By Martha C. White
August 20, 2019

More of us are shouldering a greater debt burden than ever before. According to the Federal Reserve Bank of New York, total household debt rose by $192 billion to a total of $13.9 trillion in the second quarter of 2019, breaking the previous record of $12.7 trillion in outstanding debt accumulated as of the third quarter of 2008 — not a flattering comparison.

In the last quarter of 2018 alone, Americans racked up an additional $26 billion on credit cards, and more than half of the Americans who use credit cards have credit card debt.

So what are the best ways to pay off credit card debt? And what are the smartest strategies for paying off debt in general? First off, it’s important to take the long view concerning debt — and understand that not all debt is bad.

“People need to take a more holistic approach so that they don’t look at debt as dangerous or unhealthy but rather a tool that can help them achieve their life goals,” says Colin Slabach, assistant professor of retirement at The American College of Financial Services. He adds this important caveat: “If not managed appropriately, debt can be a burden and cause unnecessary stress in one’s life.”

So if you’re one of the 55% with credit card debt, or if student loans, medical bills or other circumstances have put your personal balance sheet in the red, Slabach and other financial experts recommend the following books as good sources for advice on how to pay off debt — and how to achieve a debt-free life.

The Index Card: Why Personal Finance Doesn’t Have to be Complicated by Helaine Olen and Harold Pollack

Courtesy of Amazon

This book grew out of a 2013 blog post by University of Chicago professor Harold Pollack that went viral. Micah Hauptman, financial services counsel at the Consumer Federation of America, says it expands on the core financial principles Pollack scrawled on that famous index card with insights to help people put those in practice.

“It provides clear explanations of what can often be complicated topics, coupled with simple and easily implementable strategies to help reduce debt and increase savings,” he says.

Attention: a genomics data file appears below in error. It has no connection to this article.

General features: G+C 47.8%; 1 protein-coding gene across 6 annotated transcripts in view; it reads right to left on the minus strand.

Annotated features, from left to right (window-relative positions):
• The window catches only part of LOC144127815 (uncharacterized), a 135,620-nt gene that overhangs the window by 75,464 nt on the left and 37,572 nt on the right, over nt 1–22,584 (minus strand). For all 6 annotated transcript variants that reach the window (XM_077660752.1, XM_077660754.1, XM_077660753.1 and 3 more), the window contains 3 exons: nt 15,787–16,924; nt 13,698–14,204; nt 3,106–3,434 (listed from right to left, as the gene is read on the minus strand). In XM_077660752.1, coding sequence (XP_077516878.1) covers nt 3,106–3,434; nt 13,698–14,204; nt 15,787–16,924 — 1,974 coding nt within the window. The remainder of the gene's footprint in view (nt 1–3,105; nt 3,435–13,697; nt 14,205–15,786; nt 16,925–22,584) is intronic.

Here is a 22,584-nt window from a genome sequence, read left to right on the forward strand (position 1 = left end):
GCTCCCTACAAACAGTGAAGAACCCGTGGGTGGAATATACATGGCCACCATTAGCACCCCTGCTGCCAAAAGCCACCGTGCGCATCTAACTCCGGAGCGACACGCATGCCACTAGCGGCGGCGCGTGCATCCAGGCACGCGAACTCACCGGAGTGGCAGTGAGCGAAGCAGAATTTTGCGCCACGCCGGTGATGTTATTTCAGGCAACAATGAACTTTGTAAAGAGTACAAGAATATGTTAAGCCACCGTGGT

The Financial Wisdom of Ebenezer Scrooge: Transforming Your Relationship with Money by Ted Klontz, Brad Klontz and Rick Kahler

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While not a how-to on paring down debt, The Financial Wisdom of Ebenezer Scrooge is worthwhile for exploring the psychological underpinnings of what often gets us into debt in the first place, Slabach says. As the title indicates, it looks at money mistakes through the tale of Charles Dickens’ classic miser.

Slabach says the book is useful for introducing the idea of “money scripts,” subconscious attitudes that inform our behaviors about money. “The book provides two extremes about people with misconceptions about money,” he says, adding that Scrooge “is powerful because it helps you diagnose any misconceptions you may have about money.”

Nudge: Improving Decisions About Health, Wealth, and Happiness by Richard Thaler

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Nudge takes an entertaining approach to uncover how people make decisions,” says Brian Walsh, manager of financial planning at SoFi. Behavioral economist and Nobel Prize winner Richard Thaler makes economics interesting by plumbing below the surface to find out why people don’t behave rationally when it comes to money — and how that can impact your ability to pay off debts.

“You will pick up tons of fun facts, but more importantly, start to understand how you make decisions and therefore how you can influence your own behavior to get out of debt,” Walsh says.

I Will Teach You To Be Rich by Ramit Sethi

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Think of it like boot camp for your bank account: The six-week program in Ramit Sethi’s I Will Teach You to Be Rich, which was republished in a new edition in 2019, aims to whip your finances in shape helping you develop a more healthy relationship with money.

“Sethi stresses the importance of conscious spending — spending in ways that provide us meaning and value, while cutting costs on everything else,” says Hauptman, quoting one of the book’s most famous maxims: “Spend extravagantly on things you love, cut costs mercilessly on things you don’t love.”

With an undeniably eye-catching title, I Will Teach You To Be Rich has won praise in particular for appealing to and being relevant for young adults taking charge of their financial futures.

Naked Economics: Undressing the Dismal Science by Charles Wheelan

Courtesy of Amazon

If you feel like you don’t know enough about personal finance to strategically tackle your debt, Walsh says Naked Economics will lay the groundwork of financial literacy you need to get and stay out of debt — no prior expertise needed.

Naked Economics takes a jargon-free approach to explaining basic economic issues. You don’t need any financial or economic background to read this book,” Walsh says.

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